wouldnt tell Greg we are working on reading, I would just tell him we are going to
play a game so that he is engaged.

Peer Tutoring
Peer tutoring is allowing students to work with each other to promote
learning. Grouping should be with all different learning levels so that students can
support each other at different levels. Research shows that peer tutoring helps
students that are academically proficient and developing. The teacher needs to
model how peer tutoring looks likes and what kinds of conversations students
should be focused on. This strategy can support Greg because he may be more
comfortable working with a classmate instead of a teacher. Greg will not feel so
intimidated when working a peer, and is more open to a peers point of view.

Repeated Reading
Repeated reading is allowing the student to read material that is familiar to
them and at their reading level. A reading level that is too complex will lead to
frustration and the student not motivated. Through repeated reading, students
will develop fluency skills and comprehension. An important aspect in repeated
reading is that the stories must be interesting to the student or else the student
will lose interest in the story. It is also important to incorporate comprehension
questions after a story has been read. How this strategy can benefit Greg is that
he needs to go through constant practice reading. Again, the books need to be
interesting to Greg or else he will be unmotivated to keep on reading and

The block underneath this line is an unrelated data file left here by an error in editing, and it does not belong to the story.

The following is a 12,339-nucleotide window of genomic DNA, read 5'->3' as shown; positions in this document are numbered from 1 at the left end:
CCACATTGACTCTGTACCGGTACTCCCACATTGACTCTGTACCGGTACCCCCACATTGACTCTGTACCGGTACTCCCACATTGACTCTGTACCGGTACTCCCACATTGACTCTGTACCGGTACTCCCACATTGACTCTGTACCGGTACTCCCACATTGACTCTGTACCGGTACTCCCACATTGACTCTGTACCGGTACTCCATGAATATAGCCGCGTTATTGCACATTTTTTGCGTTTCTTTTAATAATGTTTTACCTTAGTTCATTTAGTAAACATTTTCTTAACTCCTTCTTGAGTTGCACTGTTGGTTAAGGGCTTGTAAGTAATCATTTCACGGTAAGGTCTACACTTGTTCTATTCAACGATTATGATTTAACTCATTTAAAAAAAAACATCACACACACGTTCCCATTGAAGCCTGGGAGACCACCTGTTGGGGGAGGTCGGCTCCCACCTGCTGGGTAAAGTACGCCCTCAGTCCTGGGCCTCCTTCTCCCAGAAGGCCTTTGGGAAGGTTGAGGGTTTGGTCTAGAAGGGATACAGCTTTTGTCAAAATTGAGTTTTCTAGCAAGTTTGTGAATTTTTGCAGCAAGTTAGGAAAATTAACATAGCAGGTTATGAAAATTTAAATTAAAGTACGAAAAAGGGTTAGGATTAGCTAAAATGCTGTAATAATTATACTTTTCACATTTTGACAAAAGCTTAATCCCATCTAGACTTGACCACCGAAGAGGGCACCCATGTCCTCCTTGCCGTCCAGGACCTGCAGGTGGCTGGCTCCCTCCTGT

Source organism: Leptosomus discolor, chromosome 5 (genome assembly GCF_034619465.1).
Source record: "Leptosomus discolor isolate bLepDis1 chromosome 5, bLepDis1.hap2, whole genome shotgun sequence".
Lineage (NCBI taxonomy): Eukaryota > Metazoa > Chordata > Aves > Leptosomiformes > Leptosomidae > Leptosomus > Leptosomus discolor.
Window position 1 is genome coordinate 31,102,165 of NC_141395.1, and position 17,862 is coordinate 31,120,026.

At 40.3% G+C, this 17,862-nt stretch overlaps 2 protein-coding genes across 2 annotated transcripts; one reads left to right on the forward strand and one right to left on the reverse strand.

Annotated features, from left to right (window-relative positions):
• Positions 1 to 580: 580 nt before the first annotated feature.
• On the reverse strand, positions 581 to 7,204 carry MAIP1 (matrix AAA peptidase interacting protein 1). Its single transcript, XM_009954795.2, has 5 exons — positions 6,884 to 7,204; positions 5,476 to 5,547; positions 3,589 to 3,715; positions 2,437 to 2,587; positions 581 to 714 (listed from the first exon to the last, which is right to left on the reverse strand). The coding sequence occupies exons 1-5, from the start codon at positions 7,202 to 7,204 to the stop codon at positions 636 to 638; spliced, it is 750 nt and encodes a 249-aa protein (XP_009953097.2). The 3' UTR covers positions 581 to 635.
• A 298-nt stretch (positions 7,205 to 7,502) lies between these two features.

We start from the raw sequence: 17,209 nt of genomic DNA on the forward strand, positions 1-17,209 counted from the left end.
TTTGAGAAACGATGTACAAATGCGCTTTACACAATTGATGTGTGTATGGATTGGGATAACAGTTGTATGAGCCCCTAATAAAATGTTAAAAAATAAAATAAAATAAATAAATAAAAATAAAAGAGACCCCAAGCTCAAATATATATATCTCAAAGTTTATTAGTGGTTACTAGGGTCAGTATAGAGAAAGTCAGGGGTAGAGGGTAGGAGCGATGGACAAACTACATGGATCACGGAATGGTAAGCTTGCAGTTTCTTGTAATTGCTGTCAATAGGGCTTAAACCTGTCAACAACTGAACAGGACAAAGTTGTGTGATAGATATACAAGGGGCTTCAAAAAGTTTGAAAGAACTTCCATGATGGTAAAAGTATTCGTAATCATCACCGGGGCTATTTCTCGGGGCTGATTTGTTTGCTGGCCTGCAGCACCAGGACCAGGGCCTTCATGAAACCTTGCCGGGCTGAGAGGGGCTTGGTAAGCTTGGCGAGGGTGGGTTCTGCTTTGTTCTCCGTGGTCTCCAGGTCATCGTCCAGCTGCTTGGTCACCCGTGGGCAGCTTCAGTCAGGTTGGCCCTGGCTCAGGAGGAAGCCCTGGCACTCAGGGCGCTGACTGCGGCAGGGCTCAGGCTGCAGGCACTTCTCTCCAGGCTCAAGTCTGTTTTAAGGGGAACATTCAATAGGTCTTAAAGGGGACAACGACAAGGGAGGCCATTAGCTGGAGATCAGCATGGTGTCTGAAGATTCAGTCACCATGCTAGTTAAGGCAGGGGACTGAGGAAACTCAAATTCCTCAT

practicing. I think once Greg finds a genre of books he likes, he will gravitate to
more books just like that.

2. Upload Fry High Frequency Words handout or click on link or cut/paste to
browser and download Fry List - The First 100 Words.

Group the sight (high-frequency) words into sets of five. Decide which words
you would introduce first, second, and so forth. List five words that will teach


3. Using the first group of five words from your list, select one strategy from the
STAR Sheets and describe an activity from this strategy that would help
Greg meet his goal.

A strategy that I would use for this student is independent practice. The
independent practice I would focus is on a game. Games is engaging for
students participate in. The game that I would use is a game which is a puzzle
that is explained in the article. The games is relating picture cards with a certain
word and also seeing if the pieces of paper match up. The words that I selected
have a common theme where it is a noun and describes a type of person. The
student needs to be able to identify which card matches up with the certain word.
For example, I would put a picture of the student for the word I. That way the
student will be able to recognize who they are in the game.



Level A Case 2

Pablo Age: 10.3 Grade: 5

Directions: Read pages 3 & 15-22